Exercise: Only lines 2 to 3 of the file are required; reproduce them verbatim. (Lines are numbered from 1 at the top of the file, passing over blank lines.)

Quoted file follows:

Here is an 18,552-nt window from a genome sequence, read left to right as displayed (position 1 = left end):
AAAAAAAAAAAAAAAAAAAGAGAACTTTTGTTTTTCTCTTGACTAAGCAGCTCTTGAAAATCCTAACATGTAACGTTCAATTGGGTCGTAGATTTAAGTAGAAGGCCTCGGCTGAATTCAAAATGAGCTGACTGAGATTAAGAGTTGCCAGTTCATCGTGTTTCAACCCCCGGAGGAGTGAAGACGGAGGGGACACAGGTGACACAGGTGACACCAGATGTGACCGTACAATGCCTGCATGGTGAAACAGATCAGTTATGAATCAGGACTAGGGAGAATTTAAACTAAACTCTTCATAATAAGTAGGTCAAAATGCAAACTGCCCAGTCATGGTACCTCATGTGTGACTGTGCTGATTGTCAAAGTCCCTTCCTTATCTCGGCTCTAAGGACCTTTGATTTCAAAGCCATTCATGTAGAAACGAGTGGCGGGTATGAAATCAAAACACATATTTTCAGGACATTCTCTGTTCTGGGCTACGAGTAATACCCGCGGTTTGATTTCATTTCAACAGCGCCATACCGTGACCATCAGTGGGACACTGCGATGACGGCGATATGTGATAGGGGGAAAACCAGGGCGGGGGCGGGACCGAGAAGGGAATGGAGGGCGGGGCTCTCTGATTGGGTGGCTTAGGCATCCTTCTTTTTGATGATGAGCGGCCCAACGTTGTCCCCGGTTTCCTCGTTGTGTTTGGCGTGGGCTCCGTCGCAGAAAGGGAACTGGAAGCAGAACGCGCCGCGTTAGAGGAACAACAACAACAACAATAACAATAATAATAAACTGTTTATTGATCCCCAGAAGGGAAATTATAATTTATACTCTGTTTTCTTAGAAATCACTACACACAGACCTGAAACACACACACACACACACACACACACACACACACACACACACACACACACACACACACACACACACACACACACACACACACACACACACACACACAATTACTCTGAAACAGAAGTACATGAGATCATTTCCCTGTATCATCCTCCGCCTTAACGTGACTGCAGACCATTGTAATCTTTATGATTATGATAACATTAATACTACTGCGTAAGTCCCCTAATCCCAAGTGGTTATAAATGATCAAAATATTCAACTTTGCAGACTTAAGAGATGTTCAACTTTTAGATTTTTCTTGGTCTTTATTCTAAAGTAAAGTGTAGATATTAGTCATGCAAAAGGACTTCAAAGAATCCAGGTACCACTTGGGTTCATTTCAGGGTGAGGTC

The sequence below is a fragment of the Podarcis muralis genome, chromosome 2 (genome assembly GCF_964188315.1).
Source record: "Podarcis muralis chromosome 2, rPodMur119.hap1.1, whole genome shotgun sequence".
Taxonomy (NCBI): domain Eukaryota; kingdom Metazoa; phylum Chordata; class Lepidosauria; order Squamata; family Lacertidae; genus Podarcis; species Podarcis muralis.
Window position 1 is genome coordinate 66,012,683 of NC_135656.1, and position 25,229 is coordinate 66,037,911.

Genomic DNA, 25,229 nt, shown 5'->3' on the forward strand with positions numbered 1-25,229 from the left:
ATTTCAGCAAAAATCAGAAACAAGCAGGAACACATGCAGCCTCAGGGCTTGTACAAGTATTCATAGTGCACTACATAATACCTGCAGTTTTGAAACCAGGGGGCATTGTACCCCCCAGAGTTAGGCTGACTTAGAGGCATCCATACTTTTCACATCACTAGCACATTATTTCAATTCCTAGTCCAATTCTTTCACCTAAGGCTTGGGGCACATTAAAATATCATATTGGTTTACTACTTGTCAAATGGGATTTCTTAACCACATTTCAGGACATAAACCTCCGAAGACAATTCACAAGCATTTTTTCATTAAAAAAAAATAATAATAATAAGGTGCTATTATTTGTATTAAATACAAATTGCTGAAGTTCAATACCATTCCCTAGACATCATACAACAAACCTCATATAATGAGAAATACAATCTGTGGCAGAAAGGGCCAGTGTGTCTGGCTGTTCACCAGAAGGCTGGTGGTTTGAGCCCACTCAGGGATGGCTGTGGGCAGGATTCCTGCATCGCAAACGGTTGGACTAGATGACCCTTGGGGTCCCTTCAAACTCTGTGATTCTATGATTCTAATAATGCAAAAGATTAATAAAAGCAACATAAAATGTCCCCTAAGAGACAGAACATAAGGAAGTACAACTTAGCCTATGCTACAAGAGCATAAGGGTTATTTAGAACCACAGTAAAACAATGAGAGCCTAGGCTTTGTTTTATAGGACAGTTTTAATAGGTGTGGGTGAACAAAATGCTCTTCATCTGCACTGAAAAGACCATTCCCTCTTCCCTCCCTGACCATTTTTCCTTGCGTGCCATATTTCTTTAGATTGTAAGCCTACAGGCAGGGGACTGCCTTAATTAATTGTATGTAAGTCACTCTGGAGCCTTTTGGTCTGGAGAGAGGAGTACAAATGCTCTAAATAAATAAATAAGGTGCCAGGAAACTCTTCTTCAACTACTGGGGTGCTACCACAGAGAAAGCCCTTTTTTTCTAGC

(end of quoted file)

AAAAAAAAAAAAAAAAAAAGAGAACTTTTGTTTTTCTCTTGACTAAGCAGCTCTTGAAAATCCTAACATGTAACGTTCAATTGGGTCGTAGATTTAAGTAGAAGGCCTCGGCTGAATTCAAAATGAGCTGACTGAGATTAAGAGTTGCCAGTTCATCGTGTTTCAACCCCCGGAGGAGTGAAGACGGAGGGGACACAGGTGACACAGGTGACACCAGATGTGACCGTACAATGCCTGCATGGTGAAACAGATCAGTTATGAATCAGGACTAGGGAGAATTTAAACTAAACTCTTCATAATAAGTAGGTCAAAATGCAAACTGCCCAGTCATGGTACCTCATGTGTGACTGTGCTGATTGTCAAAGTCCCTTCCTTATCTCGGCTCTAAGGACCTTTGATTTCAAAGCCATTCATGTAGAAACGAGTGGCGGGTATGAAATCAAAACACATATTTTCAGGACATTCTCTGTTCTGGGCTACGAGTAATACCCGCGGTTTGATTTCATTTCAACAGCGCCATACCGTGACCATCAGTGGGACACTGCGATGACGGCGATATGTGATAGGGGGAAAACCAGGGCGGGGGCGGGACCGAGAAGGGAATGGAGGGCGGGGCTCTCTGATTGGGTGGCTTAGGCATCCTTCTTTTTGATGATGAGCGGCCCAACGTTGTCCCCGGTTTCCTCGTTGTGTTTGGCGTGGGCTCCGTCGCAGAAAGGGAACTGGAAGCAGAACGCGCCGCGTTAGAGGAACAACAACAACAACAATAACAATAATAATAAACTGTTTATTGATCCCCAGAAGGGAAATTATAATTTATACTCTGTTTTCTTAGAAATCACTACACACAGACCTGAAACACACACACACACACACACACACACACACACACACACACACACACACACACACACACACACACACACACACACACACACACACACACACACACACAATTACTCTGAAACAGAAGTACATGAGATCATTTCCCTGTATCATCCTCCGCCTTAACGTGACTGCAGACCATTGTAATCTTTATGATTATGATAACATTAATACTACTGCGTAAGTCCCCTAATCCCAAGTGGTTATAAATGATCAAAATATTCAACTTTGCAGACTTAAGAGATGTTCAACTTTTAGATTTTTCTTGGTCTTTATTCTAAAGTAAAGTGTAGATATTAGTCATGCAAAAGGACTTCAAAGAATCCAGGTACCACTTGGGTTCATTTCAGGGTGAGGTC

The sequence below is a fragment of the Podarcis muralis genome, chromosome 2 (genome assembly GCF_964188315.1).